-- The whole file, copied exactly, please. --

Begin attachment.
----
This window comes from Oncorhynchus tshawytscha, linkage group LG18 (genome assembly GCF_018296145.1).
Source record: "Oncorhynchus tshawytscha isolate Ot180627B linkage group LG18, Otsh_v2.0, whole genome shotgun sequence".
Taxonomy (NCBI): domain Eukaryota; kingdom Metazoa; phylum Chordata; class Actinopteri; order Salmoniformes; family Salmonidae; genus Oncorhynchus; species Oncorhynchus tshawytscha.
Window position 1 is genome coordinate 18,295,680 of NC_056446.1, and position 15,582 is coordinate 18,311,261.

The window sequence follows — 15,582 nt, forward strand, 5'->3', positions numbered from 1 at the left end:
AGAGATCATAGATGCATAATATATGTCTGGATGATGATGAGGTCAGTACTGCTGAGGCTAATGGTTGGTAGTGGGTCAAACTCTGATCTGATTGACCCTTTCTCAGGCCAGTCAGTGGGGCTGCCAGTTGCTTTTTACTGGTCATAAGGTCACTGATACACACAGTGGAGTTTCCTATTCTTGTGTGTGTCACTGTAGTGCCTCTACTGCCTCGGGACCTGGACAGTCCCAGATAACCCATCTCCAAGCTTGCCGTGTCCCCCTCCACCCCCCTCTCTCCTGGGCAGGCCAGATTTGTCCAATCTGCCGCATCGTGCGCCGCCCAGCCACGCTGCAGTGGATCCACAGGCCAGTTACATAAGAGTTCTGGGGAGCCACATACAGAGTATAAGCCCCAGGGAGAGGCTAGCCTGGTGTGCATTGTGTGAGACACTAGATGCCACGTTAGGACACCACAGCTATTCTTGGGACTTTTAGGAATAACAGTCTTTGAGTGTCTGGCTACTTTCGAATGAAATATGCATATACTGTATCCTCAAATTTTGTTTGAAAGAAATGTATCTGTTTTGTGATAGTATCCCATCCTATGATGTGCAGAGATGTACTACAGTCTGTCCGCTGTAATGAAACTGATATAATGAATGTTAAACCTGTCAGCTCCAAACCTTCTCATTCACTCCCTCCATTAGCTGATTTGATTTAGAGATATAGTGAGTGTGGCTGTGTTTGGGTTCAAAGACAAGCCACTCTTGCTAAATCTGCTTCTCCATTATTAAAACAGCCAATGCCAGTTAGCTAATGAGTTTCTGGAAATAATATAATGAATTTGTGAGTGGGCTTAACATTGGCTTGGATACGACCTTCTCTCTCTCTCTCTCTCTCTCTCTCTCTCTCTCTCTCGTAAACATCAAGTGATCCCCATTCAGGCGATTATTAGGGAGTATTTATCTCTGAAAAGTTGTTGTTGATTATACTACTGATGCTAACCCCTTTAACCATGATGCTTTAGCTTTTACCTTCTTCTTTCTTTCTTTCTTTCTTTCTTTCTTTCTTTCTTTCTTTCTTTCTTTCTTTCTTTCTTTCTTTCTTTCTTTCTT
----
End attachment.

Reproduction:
This window comes from Oncorhynchus tshawytscha, linkage group LG18 (genome assembly GCF_018296145.1).
Source record: "Oncorhynchus tshawytscha isolate Ot180627B linkage group LG18, Otsh_v2.0, whole genome shotgun sequence".
Taxonomy (NCBI): domain Eukaryota; kingdom Metazoa; phylum Chordata; class Actinopteri; order Salmoniformes; family Salmonidae; genus Oncorhynchus; species Oncorhynchus tshawytscha.
Window position 1 is genome coordinate 18,295,680 of NC_056446.1, and position 15,582 is coordinate 18,311,261.

The window sequence follows — 15,582 nt, forward strand, 5'->3', positions numbered from 1 at the left end:
AGAGATCATAGATGCATAATATATGTCTGGATGATGATGAGGTCAGTACTGCTGAGGCTAATGGTTGGTAGTGGGTCAAACTCTGATCTGATTGACCCTTTCTCAGGCCAGTCAGTGGGGCTGCCAGTTGCTTTTTACTGGTCATAAGGTCACTGATACACACAGTGGAGTTTCCTATTCTTGTGTGTGTCACTGTAGTGCCTCTACTGCCTCGGGACCTGGACAGTCCCAGATAACCCATCTCCAAGCTTGCCGTGTCCCCCTCCACCCCCCTCTCTCCTGGGCAGGCCAGATTTGTCCAATCTGCCGCATCGTGCGCCGCCCAGCCACGCTGCAGTGGATCCACAGGCCAGTTACATAAGAGTTCTGGGGAGCCACATACAGAGTATAAGCCCCAGGGAGAGGCTAGCCTGGTGTGCATTGTGTGAGACACTAGATGCCACGTTAGGACACCACAGCTATTCTTGGGACTTTTAGGAATAACAGTCTTTGAGTGTCTGGCTACTTTCGAATGAAATATGCATATACTGTATCCTCAAATTTTGTTTGAAAGAAATGTATCTGTTTTGTGATAGTATCCCATCCTATGATGTGCAGAGATGTACTACAGTCTGTCCGCTGTAATGAAACTGATATAATGAATGTTAAACCTGTCAGCTCCAAACCTTCTCATTCACTCCCTCCATTAGCTGATTTGATTTAGAGATATAGTGAGTGTGGCTGTGTTTGGGTTCAAAGACAAGCCACTCTTGCTAAATCTGCTTCTCCATTATTAAAACAGCCAATGCCAGTTAGCTAATGAGTTTCTGGAAATAATATAATGAATTTGTGAGTGGGCTTAACATTGGCTTGGATACGACCTTCTCTCTCTCTCTCTCTCTCTCTCTCTCTCTCTCTCTCGTAAACATCAAGTGATCCCCATTCAGGCGATTATTAGGGAGTATTTATCTCTGAAAAGTTGTTGTTGATTATACTACTGATGCTAACCCCTTTAACCATGATGCTTTAGCTTTTACCTTCTTCTTTCTTTCTTTCTTTCTTTCTTTCTTTCTTTCTTTCTTTCTTTCTTTCTTTCTTTCTTTCTTTCTTTCTTTCTT